H. “Tea Scoop-Kobori Enshu (1579-1647) attr. Bamboo (1600-1647 Edo period). This tea scoop is attributed to Kobori Enshu, a 17th century grand tea master. A successor of the rustic tea tradition of Sen no Rikyu (1522-1591), Enshu added refined flavours to his blends. In making tea scoops, Enshu often chose a slender shape and used stained or coloured bamboo. This tea scoop is accompanied by one case and two boxes which indicated its precious significance to the original owner.”
I. “Tea room-Reflecting the simple, austere aesthetic of the tea ceremony, the teahouse roof is thatched, the exterior walls plastered with mud, and the interior designed with natural materials such as bamboo and tree bark. A traditional tearoom measures only four-a-half tatami (woven reed) mats, totaling eight meters square. In one corner is the tokonoma, an elevated alcove where a hanging scroll of painting or calligraphy and a vase of simple flowers are displayed. The arrangement of tea utensils varies with the season. From November to April, a sunken square hearth is used to heat an iron kettle; from May to October the hearth is covered with either a tatami mat or wooden panel and a portable round brazier is used.”
J. 17-Teapot Red stoneware with transfer-printed(?) and painted enamel decoration. England 1860.
18-Tea & Coffee Set (Coffee pot, teapot, sugar bowl, waste bowl and butler (?) dish. England 1860-1885
20-Red Stonewares from Bohemia (Czechoslovakia) Mid 1800s. Teapot on stand to hold candle or alcohol lamp. Red stoneware with moulded decoration. Bohemia, Bodenbach, Schiller & Gerbing. 1829-1850.
21- Sugar Bowl & Lid-Moulded reddish stoneware with brown glaze. Bohemia, Bodenbach, Schiller & Sons 1850-1860.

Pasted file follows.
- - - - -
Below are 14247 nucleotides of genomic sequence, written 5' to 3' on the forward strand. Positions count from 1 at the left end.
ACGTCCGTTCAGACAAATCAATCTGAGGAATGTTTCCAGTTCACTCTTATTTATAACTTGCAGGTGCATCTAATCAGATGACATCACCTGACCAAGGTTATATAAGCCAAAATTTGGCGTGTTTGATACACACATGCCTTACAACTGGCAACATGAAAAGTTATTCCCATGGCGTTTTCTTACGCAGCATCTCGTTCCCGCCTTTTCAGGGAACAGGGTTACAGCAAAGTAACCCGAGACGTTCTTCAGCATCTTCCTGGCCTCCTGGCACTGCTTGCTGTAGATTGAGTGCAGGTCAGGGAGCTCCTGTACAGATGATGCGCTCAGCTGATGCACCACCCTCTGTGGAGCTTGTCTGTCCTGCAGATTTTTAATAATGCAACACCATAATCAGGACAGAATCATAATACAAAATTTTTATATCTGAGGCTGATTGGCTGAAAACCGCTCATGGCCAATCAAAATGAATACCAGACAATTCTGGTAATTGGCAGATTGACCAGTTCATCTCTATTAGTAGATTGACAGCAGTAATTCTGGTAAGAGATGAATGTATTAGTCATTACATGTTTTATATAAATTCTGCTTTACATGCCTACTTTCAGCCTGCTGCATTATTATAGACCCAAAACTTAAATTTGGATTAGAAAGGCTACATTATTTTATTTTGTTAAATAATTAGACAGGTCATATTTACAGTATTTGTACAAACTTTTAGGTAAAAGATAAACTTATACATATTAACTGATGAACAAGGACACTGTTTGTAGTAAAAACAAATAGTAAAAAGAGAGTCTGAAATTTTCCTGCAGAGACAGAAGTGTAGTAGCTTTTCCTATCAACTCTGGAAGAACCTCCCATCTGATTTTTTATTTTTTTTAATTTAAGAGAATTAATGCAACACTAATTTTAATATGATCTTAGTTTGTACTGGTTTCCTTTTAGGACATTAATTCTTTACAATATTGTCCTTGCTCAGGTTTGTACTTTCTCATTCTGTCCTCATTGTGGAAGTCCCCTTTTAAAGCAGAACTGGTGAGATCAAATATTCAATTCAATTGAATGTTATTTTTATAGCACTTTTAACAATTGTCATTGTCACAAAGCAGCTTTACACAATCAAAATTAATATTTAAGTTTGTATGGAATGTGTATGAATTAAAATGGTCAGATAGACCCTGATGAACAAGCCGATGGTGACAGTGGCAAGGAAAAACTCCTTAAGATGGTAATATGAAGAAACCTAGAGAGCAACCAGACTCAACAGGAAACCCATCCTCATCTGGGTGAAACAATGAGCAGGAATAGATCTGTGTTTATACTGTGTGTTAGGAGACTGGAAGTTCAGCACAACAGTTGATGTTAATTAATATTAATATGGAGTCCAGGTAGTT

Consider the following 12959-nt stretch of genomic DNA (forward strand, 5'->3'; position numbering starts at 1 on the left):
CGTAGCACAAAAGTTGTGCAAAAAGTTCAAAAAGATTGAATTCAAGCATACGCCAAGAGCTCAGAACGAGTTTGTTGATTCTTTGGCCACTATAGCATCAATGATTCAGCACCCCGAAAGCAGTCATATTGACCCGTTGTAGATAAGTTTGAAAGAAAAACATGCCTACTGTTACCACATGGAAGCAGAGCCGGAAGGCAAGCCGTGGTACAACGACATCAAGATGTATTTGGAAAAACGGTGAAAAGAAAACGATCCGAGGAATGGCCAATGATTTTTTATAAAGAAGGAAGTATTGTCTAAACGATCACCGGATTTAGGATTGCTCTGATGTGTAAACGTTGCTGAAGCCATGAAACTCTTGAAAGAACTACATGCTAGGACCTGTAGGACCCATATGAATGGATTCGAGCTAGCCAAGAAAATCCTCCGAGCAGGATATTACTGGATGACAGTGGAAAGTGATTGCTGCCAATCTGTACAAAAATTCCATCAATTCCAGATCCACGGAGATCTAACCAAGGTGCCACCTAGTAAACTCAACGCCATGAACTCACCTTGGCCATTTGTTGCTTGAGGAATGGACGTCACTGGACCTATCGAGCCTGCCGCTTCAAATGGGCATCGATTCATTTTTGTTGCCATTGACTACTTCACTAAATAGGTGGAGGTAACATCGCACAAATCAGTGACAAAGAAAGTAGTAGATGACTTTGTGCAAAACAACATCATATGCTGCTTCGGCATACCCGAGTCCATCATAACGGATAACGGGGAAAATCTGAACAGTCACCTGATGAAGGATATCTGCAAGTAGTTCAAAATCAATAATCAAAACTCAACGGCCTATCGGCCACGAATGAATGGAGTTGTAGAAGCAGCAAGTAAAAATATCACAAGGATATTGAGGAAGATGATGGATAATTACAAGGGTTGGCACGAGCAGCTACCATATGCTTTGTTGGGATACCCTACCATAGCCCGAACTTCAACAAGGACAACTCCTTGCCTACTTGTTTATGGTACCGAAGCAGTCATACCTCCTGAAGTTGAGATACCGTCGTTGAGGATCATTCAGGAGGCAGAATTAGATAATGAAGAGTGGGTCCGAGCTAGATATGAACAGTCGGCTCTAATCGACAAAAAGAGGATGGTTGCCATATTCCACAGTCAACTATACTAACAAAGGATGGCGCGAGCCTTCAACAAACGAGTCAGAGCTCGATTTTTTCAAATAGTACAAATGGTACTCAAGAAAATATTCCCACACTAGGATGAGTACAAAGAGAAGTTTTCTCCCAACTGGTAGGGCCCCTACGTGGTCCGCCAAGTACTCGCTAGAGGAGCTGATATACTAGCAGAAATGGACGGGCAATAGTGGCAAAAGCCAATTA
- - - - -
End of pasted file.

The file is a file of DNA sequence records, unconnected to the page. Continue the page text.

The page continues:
22-Miniature Cup & Saucer-Red stoneware with dark red glaze. Bohemia, Bodenbach, Schiller & Gerbing. 1829-1850
23-Jug-Moulded reddish stoneware with brown glaze. Bohemia, Bodenbach, Schiller & Sons 1850-1865.
24-Table-Mahogany veneered with mahogany, kingwood, box wood, and stained woods. England 1870-1900.
K. 11. Teapot-Red Stoneware with sprigged decoration. England 1750-1760.
12. Teapot for tea or medicinal tea. Red Stoneware. England 1790-1800.
13. Teapot-Glazed red stoneware with lathe-turned decoration. England 1770-1800.
14. Kettle (possibly for hot water or punch). Red stoneware with moulded and lathe-turned decoration. England, possibly Leeds 1770-1775.
15. Brazier (to hold hot charcoal for warming food or water) England, possibly Leeds. 1770.
16. Small Table (possibly used as a stand for a hot water kettle). Mahogany with turned and carved supports. England 1760. Repaired.
No Letter-“Tea connoisseurs prized the black-bodied bowls made in Fujian Province in southern China. Northern potters copied these popular bowls by disguising the pale bodies of their own bowls with dark brown dressing and mimicking the streaked patterning of the southern glaze.”
This concludes our Royal Ontario Museum portion of this blog. Now for some photos taken at the Philadelphia Museum of Art in 2006. This is a permanent exhibit of a teahouse. Also, check here for much more information about the Teahouse at that museum:
http://www.philamuseum.org/collections/permanent/41886.html Also, threw in a few other photos.
I hope you enjoyed looking at some pics from my journey. -Stacy Lim